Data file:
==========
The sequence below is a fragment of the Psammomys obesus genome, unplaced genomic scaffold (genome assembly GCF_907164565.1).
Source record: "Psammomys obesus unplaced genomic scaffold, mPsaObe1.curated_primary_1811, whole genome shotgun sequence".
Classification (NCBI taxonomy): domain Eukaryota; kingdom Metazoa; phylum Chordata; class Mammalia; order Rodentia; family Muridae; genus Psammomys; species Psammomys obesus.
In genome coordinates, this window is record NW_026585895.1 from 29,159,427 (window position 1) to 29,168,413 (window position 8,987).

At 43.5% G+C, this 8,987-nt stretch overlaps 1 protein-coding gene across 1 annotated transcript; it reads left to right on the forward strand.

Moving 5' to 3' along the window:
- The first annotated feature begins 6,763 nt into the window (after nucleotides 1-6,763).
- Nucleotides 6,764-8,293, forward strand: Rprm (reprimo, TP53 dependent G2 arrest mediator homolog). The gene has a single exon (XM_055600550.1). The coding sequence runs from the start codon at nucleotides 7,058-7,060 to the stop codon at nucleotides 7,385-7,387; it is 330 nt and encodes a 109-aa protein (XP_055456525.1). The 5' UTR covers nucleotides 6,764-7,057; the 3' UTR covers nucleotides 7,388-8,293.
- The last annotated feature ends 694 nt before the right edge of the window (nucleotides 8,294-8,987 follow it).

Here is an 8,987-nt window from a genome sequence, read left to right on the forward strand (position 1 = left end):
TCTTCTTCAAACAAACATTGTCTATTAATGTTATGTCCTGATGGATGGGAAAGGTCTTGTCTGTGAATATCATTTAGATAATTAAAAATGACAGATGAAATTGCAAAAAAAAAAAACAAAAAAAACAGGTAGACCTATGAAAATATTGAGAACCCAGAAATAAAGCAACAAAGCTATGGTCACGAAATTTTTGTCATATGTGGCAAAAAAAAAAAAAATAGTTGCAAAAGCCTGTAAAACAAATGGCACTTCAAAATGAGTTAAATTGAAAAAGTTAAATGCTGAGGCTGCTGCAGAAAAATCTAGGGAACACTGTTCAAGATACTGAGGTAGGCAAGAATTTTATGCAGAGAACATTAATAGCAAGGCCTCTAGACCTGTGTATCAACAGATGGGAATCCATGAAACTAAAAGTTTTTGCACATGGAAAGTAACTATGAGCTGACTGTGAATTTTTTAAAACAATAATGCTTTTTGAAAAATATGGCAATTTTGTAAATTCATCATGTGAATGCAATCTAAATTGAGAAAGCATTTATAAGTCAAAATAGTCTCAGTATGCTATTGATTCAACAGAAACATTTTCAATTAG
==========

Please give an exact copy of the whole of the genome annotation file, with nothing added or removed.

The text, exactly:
The sequence below is a fragment of the Psammomys obesus genome, unplaced genomic scaffold (genome assembly GCF_907164565.1).
Source record: "Psammomys obesus unplaced genomic scaffold, mPsaObe1.curated_primary_1811, whole genome shotgun sequence".
Classification (NCBI taxonomy): domain Eukaryota; kingdom Metazoa; phylum Chordata; class Mammalia; order Rodentia; family Muridae; genus Psammomys; species Psammomys obesus.
In genome coordinates, this window is record NW_026585895.1 from 29,159,427 (window position 1) to 29,168,413 (window position 8,987).

At 43.5% G+C, this 8,987-nt stretch overlaps 1 protein-coding gene across 1 annotated transcript; it reads left to right on the forward strand.

Moving 5' to 3' along the window:
- The first annotated feature begins 6,763 nt into the window (after nucleotides 1-6,763).
- Nucleotides 6,764-8,293, forward strand: Rprm (reprimo, TP53 dependent G2 arrest mediator homolog). The gene has a single exon (XM_055600550.1). The coding sequence runs from the start codon at nucleotides 7,058-7,060 to the stop codon at nucleotides 7,385-7,387; it is 330 nt and encodes a 109-aa protein (XP_055456525.1). The 5' UTR covers nucleotides 6,764-7,057; the 3' UTR covers nucleotides 7,388-8,293.
- The last annotated feature ends 694 nt before the right edge of the window (nucleotides 8,294-8,987 follow it).

Here is an 8,987-nt window from a genome sequence, read left to right on the forward strand (position 1 = left end):
TCTTCTTCAAACAAACATTGTCTATTAATGTTATGTCCTGATGGATGGGAAAGGTCTTGTCTGTGAATATCATTTAGATAATTAAAAATGACAGATGAAATTGCAAAAAAAAAAAACAAAAAAAACAGGTAGACCTATGAAAATATTGAGAACCCAGAAATAAAGCAACAAAGCTATGGTCACGAAATTTTTGTCATATGTGGCAAAAAAAAAAAAAATAGTTGCAAAAGCCTGTAAAACAAATGGCACTTCAAAATGAGTTAAATTGAAAAAGTTAAATGCTGAGGCTGCTGCAGAAAAATCTAGGGAACACTGTTCAAGATACTGAGGTAGGCAAGAATTTTATGCAGAGAACATTAATAGCAAGGCCTCTAGACCTGTGTATCAACAGATGGGAATCCATGAAACTAAAAGTTTTTGCACATGGAAAGTAACTATGAGCTGACTGTGAATTTTTTAAAACAATAATGCTTTTTGAAAAATATGGCAATTTTGTAAATTCATCATGTGAATGCAATCTAAATTGAGAAAGCATTTATAAGTCAAAATAGTCTCAGTATGCTATTGATTCAACAGAAACATTTTCAATTAG